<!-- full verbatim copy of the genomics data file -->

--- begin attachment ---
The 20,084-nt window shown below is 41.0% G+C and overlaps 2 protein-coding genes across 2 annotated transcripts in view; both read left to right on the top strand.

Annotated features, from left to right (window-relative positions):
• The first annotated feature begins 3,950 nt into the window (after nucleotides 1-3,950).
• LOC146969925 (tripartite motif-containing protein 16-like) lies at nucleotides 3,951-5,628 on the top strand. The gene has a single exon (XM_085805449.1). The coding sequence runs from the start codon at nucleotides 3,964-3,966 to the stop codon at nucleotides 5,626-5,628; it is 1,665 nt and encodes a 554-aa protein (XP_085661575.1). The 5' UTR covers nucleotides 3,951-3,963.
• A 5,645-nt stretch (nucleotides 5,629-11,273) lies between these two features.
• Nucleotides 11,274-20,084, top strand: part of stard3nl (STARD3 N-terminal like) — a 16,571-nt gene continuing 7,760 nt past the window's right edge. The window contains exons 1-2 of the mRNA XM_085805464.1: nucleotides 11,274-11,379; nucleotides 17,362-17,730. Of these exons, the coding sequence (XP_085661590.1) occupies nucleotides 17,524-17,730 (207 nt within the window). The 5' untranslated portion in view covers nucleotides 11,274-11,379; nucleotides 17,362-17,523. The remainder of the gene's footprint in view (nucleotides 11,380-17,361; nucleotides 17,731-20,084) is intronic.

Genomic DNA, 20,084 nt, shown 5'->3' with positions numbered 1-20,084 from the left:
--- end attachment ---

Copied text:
The 20,084-nt window shown below is 41.0% G+C and overlaps 2 protein-coding genes across 2 annotated transcripts in view; both read left to right on the top strand.

Annotated features, from left to right (window-relative positions):
• The first annotated feature begins 3,950 nt into the window (after nucleotides 1-3,950).
• LOC146969925 (tripartite motif-containing protein 16-like) lies at nucleotides 3,951-5,628 on the top strand. The gene has a single exon (XM_085805449.1). The coding sequence runs from the start codon at nucleotides 3,964-3,966 to the stop codon at nucleotides 5,626-5,628; it is 1,665 nt and encodes a 554-aa protein (XP_085661575.1). The 5' UTR covers nucleotides 3,951-3,963.
• A 5,645-nt stretch (nucleotides 5,629-11,273) lies between these two features.
• Nucleotides 11,274-20,084, top strand: part of stard3nl (STARD3 N-terminal like) — a 16,571-nt gene continuing 7,760 nt past the window's right edge. The window contains exons 1-2 of the mRNA XM_085805464.1: nucleotides 11,274-11,379; nucleotides 17,362-17,730. Of these exons, the coding sequence (XP_085661590.1) occupies nucleotides 17,524-17,730 (207 nt within the window). The 5' untranslated portion in view covers nucleotides 11,274-11,379; nucleotides 17,362-17,523. The remainder of the gene's footprint in view (nucleotides 11,380-17,361; nucleotides 17,731-20,084) is intronic.

Genomic DNA, 20,084 nt, shown 5'->3' with positions numbered 1-20,084 from the left: